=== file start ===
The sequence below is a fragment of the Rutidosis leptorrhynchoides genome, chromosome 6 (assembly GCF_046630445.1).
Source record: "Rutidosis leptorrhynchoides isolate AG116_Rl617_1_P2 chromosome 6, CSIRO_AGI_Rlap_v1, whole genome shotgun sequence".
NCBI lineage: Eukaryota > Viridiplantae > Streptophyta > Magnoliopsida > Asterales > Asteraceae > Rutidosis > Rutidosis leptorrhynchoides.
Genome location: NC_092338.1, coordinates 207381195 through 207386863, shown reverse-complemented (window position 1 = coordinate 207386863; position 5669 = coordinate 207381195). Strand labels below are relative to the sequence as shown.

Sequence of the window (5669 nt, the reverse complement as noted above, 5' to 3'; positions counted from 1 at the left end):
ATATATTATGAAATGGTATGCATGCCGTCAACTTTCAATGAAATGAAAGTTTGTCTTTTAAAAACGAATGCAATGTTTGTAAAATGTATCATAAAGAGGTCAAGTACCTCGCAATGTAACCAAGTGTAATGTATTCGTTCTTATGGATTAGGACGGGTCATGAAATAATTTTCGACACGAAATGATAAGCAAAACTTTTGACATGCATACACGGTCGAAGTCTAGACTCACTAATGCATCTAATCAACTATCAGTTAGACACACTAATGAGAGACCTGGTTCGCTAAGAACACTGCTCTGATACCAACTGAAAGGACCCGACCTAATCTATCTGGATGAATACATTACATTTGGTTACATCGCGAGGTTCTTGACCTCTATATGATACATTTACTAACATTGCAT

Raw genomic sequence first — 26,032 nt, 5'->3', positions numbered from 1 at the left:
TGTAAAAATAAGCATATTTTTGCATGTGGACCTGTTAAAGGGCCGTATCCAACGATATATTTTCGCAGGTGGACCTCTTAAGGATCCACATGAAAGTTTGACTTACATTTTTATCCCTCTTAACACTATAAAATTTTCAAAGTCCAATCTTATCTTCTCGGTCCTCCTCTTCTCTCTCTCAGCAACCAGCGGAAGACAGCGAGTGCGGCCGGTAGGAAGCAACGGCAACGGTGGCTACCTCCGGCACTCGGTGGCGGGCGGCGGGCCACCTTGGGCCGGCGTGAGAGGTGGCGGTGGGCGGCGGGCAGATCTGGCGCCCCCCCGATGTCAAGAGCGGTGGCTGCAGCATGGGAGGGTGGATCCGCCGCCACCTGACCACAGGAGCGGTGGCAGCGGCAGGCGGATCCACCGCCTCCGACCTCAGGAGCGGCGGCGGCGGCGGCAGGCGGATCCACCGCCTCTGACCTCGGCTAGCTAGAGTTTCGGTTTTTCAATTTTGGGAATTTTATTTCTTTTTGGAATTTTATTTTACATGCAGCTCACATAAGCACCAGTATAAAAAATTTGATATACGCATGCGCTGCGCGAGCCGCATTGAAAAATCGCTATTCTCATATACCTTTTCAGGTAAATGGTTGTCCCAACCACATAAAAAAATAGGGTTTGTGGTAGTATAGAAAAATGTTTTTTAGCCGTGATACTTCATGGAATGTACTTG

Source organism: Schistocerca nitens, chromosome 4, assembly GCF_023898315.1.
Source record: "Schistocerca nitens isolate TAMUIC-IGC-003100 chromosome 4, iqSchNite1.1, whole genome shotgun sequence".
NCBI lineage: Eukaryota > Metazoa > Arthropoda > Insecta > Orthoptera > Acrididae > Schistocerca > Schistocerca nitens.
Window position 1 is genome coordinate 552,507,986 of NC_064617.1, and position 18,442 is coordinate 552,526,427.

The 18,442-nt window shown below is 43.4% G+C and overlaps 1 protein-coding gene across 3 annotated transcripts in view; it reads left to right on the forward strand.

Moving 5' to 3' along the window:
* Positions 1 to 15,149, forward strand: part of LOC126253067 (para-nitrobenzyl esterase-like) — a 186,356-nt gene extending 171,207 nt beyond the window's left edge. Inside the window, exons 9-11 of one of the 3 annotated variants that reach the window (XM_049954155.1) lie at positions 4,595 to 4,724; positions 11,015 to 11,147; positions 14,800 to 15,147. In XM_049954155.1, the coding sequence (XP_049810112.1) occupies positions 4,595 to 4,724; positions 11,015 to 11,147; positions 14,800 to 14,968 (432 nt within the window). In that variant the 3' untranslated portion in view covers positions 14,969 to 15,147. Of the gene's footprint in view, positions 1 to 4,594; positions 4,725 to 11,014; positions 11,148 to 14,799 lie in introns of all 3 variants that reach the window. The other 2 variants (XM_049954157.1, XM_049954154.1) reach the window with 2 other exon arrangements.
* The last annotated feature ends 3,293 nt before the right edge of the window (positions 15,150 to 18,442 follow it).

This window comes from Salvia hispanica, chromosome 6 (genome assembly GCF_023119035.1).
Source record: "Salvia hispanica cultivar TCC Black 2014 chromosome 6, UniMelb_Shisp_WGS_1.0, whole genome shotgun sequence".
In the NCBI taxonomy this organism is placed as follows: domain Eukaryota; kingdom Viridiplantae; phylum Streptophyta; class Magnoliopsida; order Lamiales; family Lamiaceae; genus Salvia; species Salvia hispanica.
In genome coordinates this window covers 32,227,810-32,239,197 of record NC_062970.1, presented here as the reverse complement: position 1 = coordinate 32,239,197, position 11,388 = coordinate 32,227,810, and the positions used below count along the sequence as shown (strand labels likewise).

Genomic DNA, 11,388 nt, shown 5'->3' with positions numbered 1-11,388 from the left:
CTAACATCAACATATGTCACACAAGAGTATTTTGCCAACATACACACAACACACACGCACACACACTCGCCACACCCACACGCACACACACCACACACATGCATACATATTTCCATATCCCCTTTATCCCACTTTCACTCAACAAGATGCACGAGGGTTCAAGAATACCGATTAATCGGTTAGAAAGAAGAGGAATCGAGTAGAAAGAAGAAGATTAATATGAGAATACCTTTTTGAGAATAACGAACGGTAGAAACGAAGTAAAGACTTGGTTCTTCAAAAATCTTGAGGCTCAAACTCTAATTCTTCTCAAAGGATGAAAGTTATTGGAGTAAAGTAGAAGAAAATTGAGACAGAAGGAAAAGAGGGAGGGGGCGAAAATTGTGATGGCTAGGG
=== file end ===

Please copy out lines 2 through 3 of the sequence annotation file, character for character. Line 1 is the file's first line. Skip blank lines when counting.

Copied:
Source record: "Rutidosis leptorrhynchoides isolate AG116_Rl617_1_P2 chromosome 6, CSIRO_AGI_Rlap_v1, whole genome shotgun sequence".
NCBI lineage: Eukaryota > Viridiplantae > Streptophyta > Magnoliopsida > Asterales > Asteraceae > Rutidosis > Rutidosis leptorrhynchoides.